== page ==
So here’s the opportunity: get really clear on the story you’re currently telling about your situation. And then ask yourself how telling this version of the story of your circumstances makes you feel. Does it make you feel hopeless? Like a helpless victim of someone else’s bad behavior? Does it make you feel like your life is a mess and it’s never going to get better?

If your current story about your circumstances is making you feel bad, that’s a good indication that you need to change your narrative.

It may seem as if your story about your situation is nothing more and nothing less than an accurate reflection of the relevant circumstances and events, but that’s almost never the case. Our desire for meaning leads us to view everything we see through our particular lens. And this means the version of your story you think is the truth, the whole truth, and nothing but the truth isn’t that at all. It’s just one way of looking at what is probably a fairly complex situation which is made up of many facts and many truths.

So how can you start to reframe your story of your situation in a way that helps you feel better– even if only marginally better, at first?

Try asking yourself questions like, “If someone I respected tremendously were in a situation like mine, how would they handle it?” or “If the universe is kind, what part of this situation is good for me?” or “How would the most evolved, centered, magnanimous version of myself move forward here?” or maybe, “What am I learning from this situation that I really needed to learn?”

Bit by bit, you can tell a story of your own resilience. All you have to do is start by telling yourself a slightly different version of your current story that emphasizes, just a little bit more, your capacity for evolution and emotional healing — or whatever ideal state(s) you want to achieve.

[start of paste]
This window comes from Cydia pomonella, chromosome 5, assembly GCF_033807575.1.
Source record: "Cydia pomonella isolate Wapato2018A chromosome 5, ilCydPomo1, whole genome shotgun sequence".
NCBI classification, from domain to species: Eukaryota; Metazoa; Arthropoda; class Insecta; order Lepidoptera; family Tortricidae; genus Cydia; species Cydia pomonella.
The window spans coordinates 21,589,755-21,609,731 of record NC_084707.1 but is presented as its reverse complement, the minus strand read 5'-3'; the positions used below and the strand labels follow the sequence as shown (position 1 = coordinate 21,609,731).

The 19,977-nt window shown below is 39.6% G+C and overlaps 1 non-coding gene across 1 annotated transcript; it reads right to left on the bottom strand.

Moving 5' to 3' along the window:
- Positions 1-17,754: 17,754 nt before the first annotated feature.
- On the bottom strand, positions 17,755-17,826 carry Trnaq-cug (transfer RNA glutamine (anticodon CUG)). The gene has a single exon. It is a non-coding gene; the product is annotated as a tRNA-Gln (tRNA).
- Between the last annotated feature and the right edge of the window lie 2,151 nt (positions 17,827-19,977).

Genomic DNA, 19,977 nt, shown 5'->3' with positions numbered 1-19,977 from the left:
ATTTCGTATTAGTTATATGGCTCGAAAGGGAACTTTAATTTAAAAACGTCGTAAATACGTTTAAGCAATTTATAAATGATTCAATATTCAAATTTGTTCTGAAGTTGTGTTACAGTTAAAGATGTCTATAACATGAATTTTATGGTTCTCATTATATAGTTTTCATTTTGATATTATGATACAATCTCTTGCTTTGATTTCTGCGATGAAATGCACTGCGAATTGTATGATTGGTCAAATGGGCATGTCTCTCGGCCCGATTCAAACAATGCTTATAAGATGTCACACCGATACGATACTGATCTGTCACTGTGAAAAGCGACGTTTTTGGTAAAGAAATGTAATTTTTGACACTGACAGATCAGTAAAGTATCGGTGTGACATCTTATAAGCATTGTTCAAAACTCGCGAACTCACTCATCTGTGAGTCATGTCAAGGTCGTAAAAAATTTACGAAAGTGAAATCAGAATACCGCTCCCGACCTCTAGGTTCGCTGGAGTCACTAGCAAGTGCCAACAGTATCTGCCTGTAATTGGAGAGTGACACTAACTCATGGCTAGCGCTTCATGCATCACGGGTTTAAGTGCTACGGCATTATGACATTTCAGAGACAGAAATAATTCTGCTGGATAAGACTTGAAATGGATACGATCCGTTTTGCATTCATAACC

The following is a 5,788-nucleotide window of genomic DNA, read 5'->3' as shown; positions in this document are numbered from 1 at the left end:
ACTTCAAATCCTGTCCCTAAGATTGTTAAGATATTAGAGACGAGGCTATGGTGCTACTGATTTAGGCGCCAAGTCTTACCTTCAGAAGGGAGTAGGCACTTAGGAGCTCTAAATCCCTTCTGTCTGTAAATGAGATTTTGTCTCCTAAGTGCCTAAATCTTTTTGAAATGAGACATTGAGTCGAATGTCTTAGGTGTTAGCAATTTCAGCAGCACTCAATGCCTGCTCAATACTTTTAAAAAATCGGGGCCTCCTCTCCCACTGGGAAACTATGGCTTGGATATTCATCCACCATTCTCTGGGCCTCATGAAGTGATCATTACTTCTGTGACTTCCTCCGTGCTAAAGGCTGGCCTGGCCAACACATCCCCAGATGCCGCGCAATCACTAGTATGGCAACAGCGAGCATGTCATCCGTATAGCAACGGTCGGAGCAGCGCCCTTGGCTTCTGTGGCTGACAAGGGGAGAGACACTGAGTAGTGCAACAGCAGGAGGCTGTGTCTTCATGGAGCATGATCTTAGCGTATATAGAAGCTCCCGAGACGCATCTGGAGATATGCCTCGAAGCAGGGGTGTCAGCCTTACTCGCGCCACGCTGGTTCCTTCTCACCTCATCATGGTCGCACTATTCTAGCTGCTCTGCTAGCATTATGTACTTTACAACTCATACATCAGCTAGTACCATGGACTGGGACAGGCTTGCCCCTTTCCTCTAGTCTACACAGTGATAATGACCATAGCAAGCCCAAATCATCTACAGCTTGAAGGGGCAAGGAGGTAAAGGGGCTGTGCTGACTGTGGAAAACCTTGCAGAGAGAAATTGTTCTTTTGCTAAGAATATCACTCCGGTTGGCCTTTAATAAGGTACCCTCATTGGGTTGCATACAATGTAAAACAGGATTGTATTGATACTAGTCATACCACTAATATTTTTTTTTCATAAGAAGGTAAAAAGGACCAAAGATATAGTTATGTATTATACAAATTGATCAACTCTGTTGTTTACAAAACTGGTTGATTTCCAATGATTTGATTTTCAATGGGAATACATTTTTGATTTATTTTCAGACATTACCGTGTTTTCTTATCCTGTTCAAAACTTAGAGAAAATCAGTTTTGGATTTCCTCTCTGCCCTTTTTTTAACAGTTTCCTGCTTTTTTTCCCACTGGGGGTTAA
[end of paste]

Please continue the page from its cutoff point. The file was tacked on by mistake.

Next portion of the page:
STEP FOUR: take responsibility for (only) your own business

Even after taking some time to feel your feelings and get a handle on your thoughts, you may remain — to put it mildly — rather displeased with your partner’s actions.

Completely understandable, if you are. Your partner’s actions may have created an emotionally and logistically complicated situation for which you were wholly unprepared, and now find yourself totally consumed by. This may seem — even after you’ve softened your story about how awful and unfair the whole situation is — mightily inconvenient. You aren’t sure what’s going to happen with your living arrangements. You aren’t sure what’s going to happen with your pets, or your children, or your finances. You aren’t sure whether your partner wants to try and work things out. You aren’t sure if you want to try to work things out with them.

What on earth are you supposed to do about all of this?

Take care of your own business, and don’t even attempt to do anything else. That’s it.

Life coaches such as myself like to talk about three kinds of business. There’s Your Business, Their Business, and God’s Business. (If you don’t like the idea of god, no problem — just consider this category the business of the universe, or the cosmos… or substitute Buddha or Santa Claus or the Great Pumpkin or some other appropriate figure for “god.”)

We only have the power and the responsibility to do our own business. Nobody can do our business for us, and we can’t do anybody else’s business for them. And then there’s some business that only god or the universe (or whatever/whomever) can take care of. When we use our power to do what we need to do, we can be very powerful creatures indeed. The problem, though, is we often fritter this power away by worrying about business that isn’t ours to concern ourselves with, and we don’t have any ability to influence, anyway.

You are the master of your own internal domain. When you assume the power to dictate what goes on in this realm, all external matters become easier to deal with. And when you abdicate power over your own internal state of affairs, it can easily seem like the challenges out there in the external world are formidable, even impossible, foes.

So make it your priority to use your time and energy dealing with your own business. In great part, that means giving yourself the opportunity to feel and digest your feelings. It means taking responsibility for your stories, and taking responsibility for framing your life experiences — even the difficult ones — in ways that are in the service of your highest good.

However your partner handles their business (or neglects to handle their business), whatever ends up happening with your relationship, you can use this incident as a catalyst for your own transformation and growth. You can turn this into an opportunity to become a better friend to yourself, and a better steward of your own life. And what a gift that is — even if comes from circumstances you probably wouldn’t have chosen for yourself.

Relationship coach, specializing in helping people who are having affairs decide what they want to do. No judgements. www.mariemurphyphd.com